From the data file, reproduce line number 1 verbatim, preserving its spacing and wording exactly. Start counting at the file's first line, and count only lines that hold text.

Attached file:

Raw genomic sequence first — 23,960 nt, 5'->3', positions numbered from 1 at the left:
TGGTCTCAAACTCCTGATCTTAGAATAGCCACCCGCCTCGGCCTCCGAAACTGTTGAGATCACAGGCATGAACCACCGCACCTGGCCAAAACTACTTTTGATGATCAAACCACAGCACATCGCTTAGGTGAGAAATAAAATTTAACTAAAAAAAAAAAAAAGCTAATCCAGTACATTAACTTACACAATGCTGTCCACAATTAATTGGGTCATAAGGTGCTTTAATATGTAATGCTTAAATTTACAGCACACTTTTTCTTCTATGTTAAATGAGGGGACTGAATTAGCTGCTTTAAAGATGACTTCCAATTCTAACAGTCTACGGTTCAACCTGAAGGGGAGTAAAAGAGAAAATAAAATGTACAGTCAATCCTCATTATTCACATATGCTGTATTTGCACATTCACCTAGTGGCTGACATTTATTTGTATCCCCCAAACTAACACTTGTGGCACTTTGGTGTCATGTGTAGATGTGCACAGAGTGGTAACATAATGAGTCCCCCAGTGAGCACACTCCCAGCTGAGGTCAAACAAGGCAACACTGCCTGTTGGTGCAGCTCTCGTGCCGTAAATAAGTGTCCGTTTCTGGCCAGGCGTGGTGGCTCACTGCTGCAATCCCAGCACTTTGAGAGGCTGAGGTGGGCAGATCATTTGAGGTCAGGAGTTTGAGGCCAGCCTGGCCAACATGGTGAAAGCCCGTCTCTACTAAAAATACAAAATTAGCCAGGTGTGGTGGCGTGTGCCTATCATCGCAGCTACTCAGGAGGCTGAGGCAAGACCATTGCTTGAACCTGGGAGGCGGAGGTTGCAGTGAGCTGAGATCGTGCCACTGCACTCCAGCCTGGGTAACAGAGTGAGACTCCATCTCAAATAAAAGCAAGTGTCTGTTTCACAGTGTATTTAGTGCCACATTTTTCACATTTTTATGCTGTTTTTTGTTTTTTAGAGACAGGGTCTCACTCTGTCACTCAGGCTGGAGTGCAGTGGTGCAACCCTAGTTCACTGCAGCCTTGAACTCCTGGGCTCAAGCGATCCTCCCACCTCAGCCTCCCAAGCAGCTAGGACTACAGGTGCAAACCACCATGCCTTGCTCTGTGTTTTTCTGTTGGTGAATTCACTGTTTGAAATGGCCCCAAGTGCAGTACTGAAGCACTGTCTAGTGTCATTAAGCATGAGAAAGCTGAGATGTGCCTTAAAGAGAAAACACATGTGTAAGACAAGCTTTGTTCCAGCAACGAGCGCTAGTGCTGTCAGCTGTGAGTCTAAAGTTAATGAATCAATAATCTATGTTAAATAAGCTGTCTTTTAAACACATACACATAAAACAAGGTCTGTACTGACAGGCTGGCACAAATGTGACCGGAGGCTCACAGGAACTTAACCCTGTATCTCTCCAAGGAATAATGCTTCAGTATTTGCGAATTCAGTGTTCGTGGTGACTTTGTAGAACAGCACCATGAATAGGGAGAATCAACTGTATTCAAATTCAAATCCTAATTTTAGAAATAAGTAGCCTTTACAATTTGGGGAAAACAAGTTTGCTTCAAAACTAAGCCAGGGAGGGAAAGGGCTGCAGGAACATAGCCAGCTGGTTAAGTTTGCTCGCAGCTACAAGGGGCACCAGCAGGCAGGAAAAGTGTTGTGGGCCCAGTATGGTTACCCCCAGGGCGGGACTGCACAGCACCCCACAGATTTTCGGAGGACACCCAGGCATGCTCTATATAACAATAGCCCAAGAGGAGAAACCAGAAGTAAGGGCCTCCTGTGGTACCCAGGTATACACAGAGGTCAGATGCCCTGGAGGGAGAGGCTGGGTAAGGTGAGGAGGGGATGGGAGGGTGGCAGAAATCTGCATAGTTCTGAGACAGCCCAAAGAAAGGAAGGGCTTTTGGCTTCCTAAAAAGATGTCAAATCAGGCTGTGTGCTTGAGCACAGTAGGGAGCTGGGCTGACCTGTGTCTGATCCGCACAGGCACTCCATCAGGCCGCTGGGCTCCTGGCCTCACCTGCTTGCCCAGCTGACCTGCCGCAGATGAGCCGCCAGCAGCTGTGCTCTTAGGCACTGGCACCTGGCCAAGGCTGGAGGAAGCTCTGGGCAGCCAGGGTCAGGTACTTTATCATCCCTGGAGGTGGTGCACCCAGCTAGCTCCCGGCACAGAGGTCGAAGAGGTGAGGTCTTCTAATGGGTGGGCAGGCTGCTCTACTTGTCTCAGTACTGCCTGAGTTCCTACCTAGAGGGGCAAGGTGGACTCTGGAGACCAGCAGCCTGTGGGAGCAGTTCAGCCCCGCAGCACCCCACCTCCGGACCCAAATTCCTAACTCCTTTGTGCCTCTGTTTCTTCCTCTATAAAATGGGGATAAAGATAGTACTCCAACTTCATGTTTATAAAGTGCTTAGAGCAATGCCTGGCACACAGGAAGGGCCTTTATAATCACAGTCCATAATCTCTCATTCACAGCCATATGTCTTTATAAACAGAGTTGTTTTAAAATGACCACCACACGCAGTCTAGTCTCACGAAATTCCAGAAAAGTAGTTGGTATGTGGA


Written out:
Raw genomic sequence first — 23,960 nt, 5'->3', positions numbered from 1 at the left: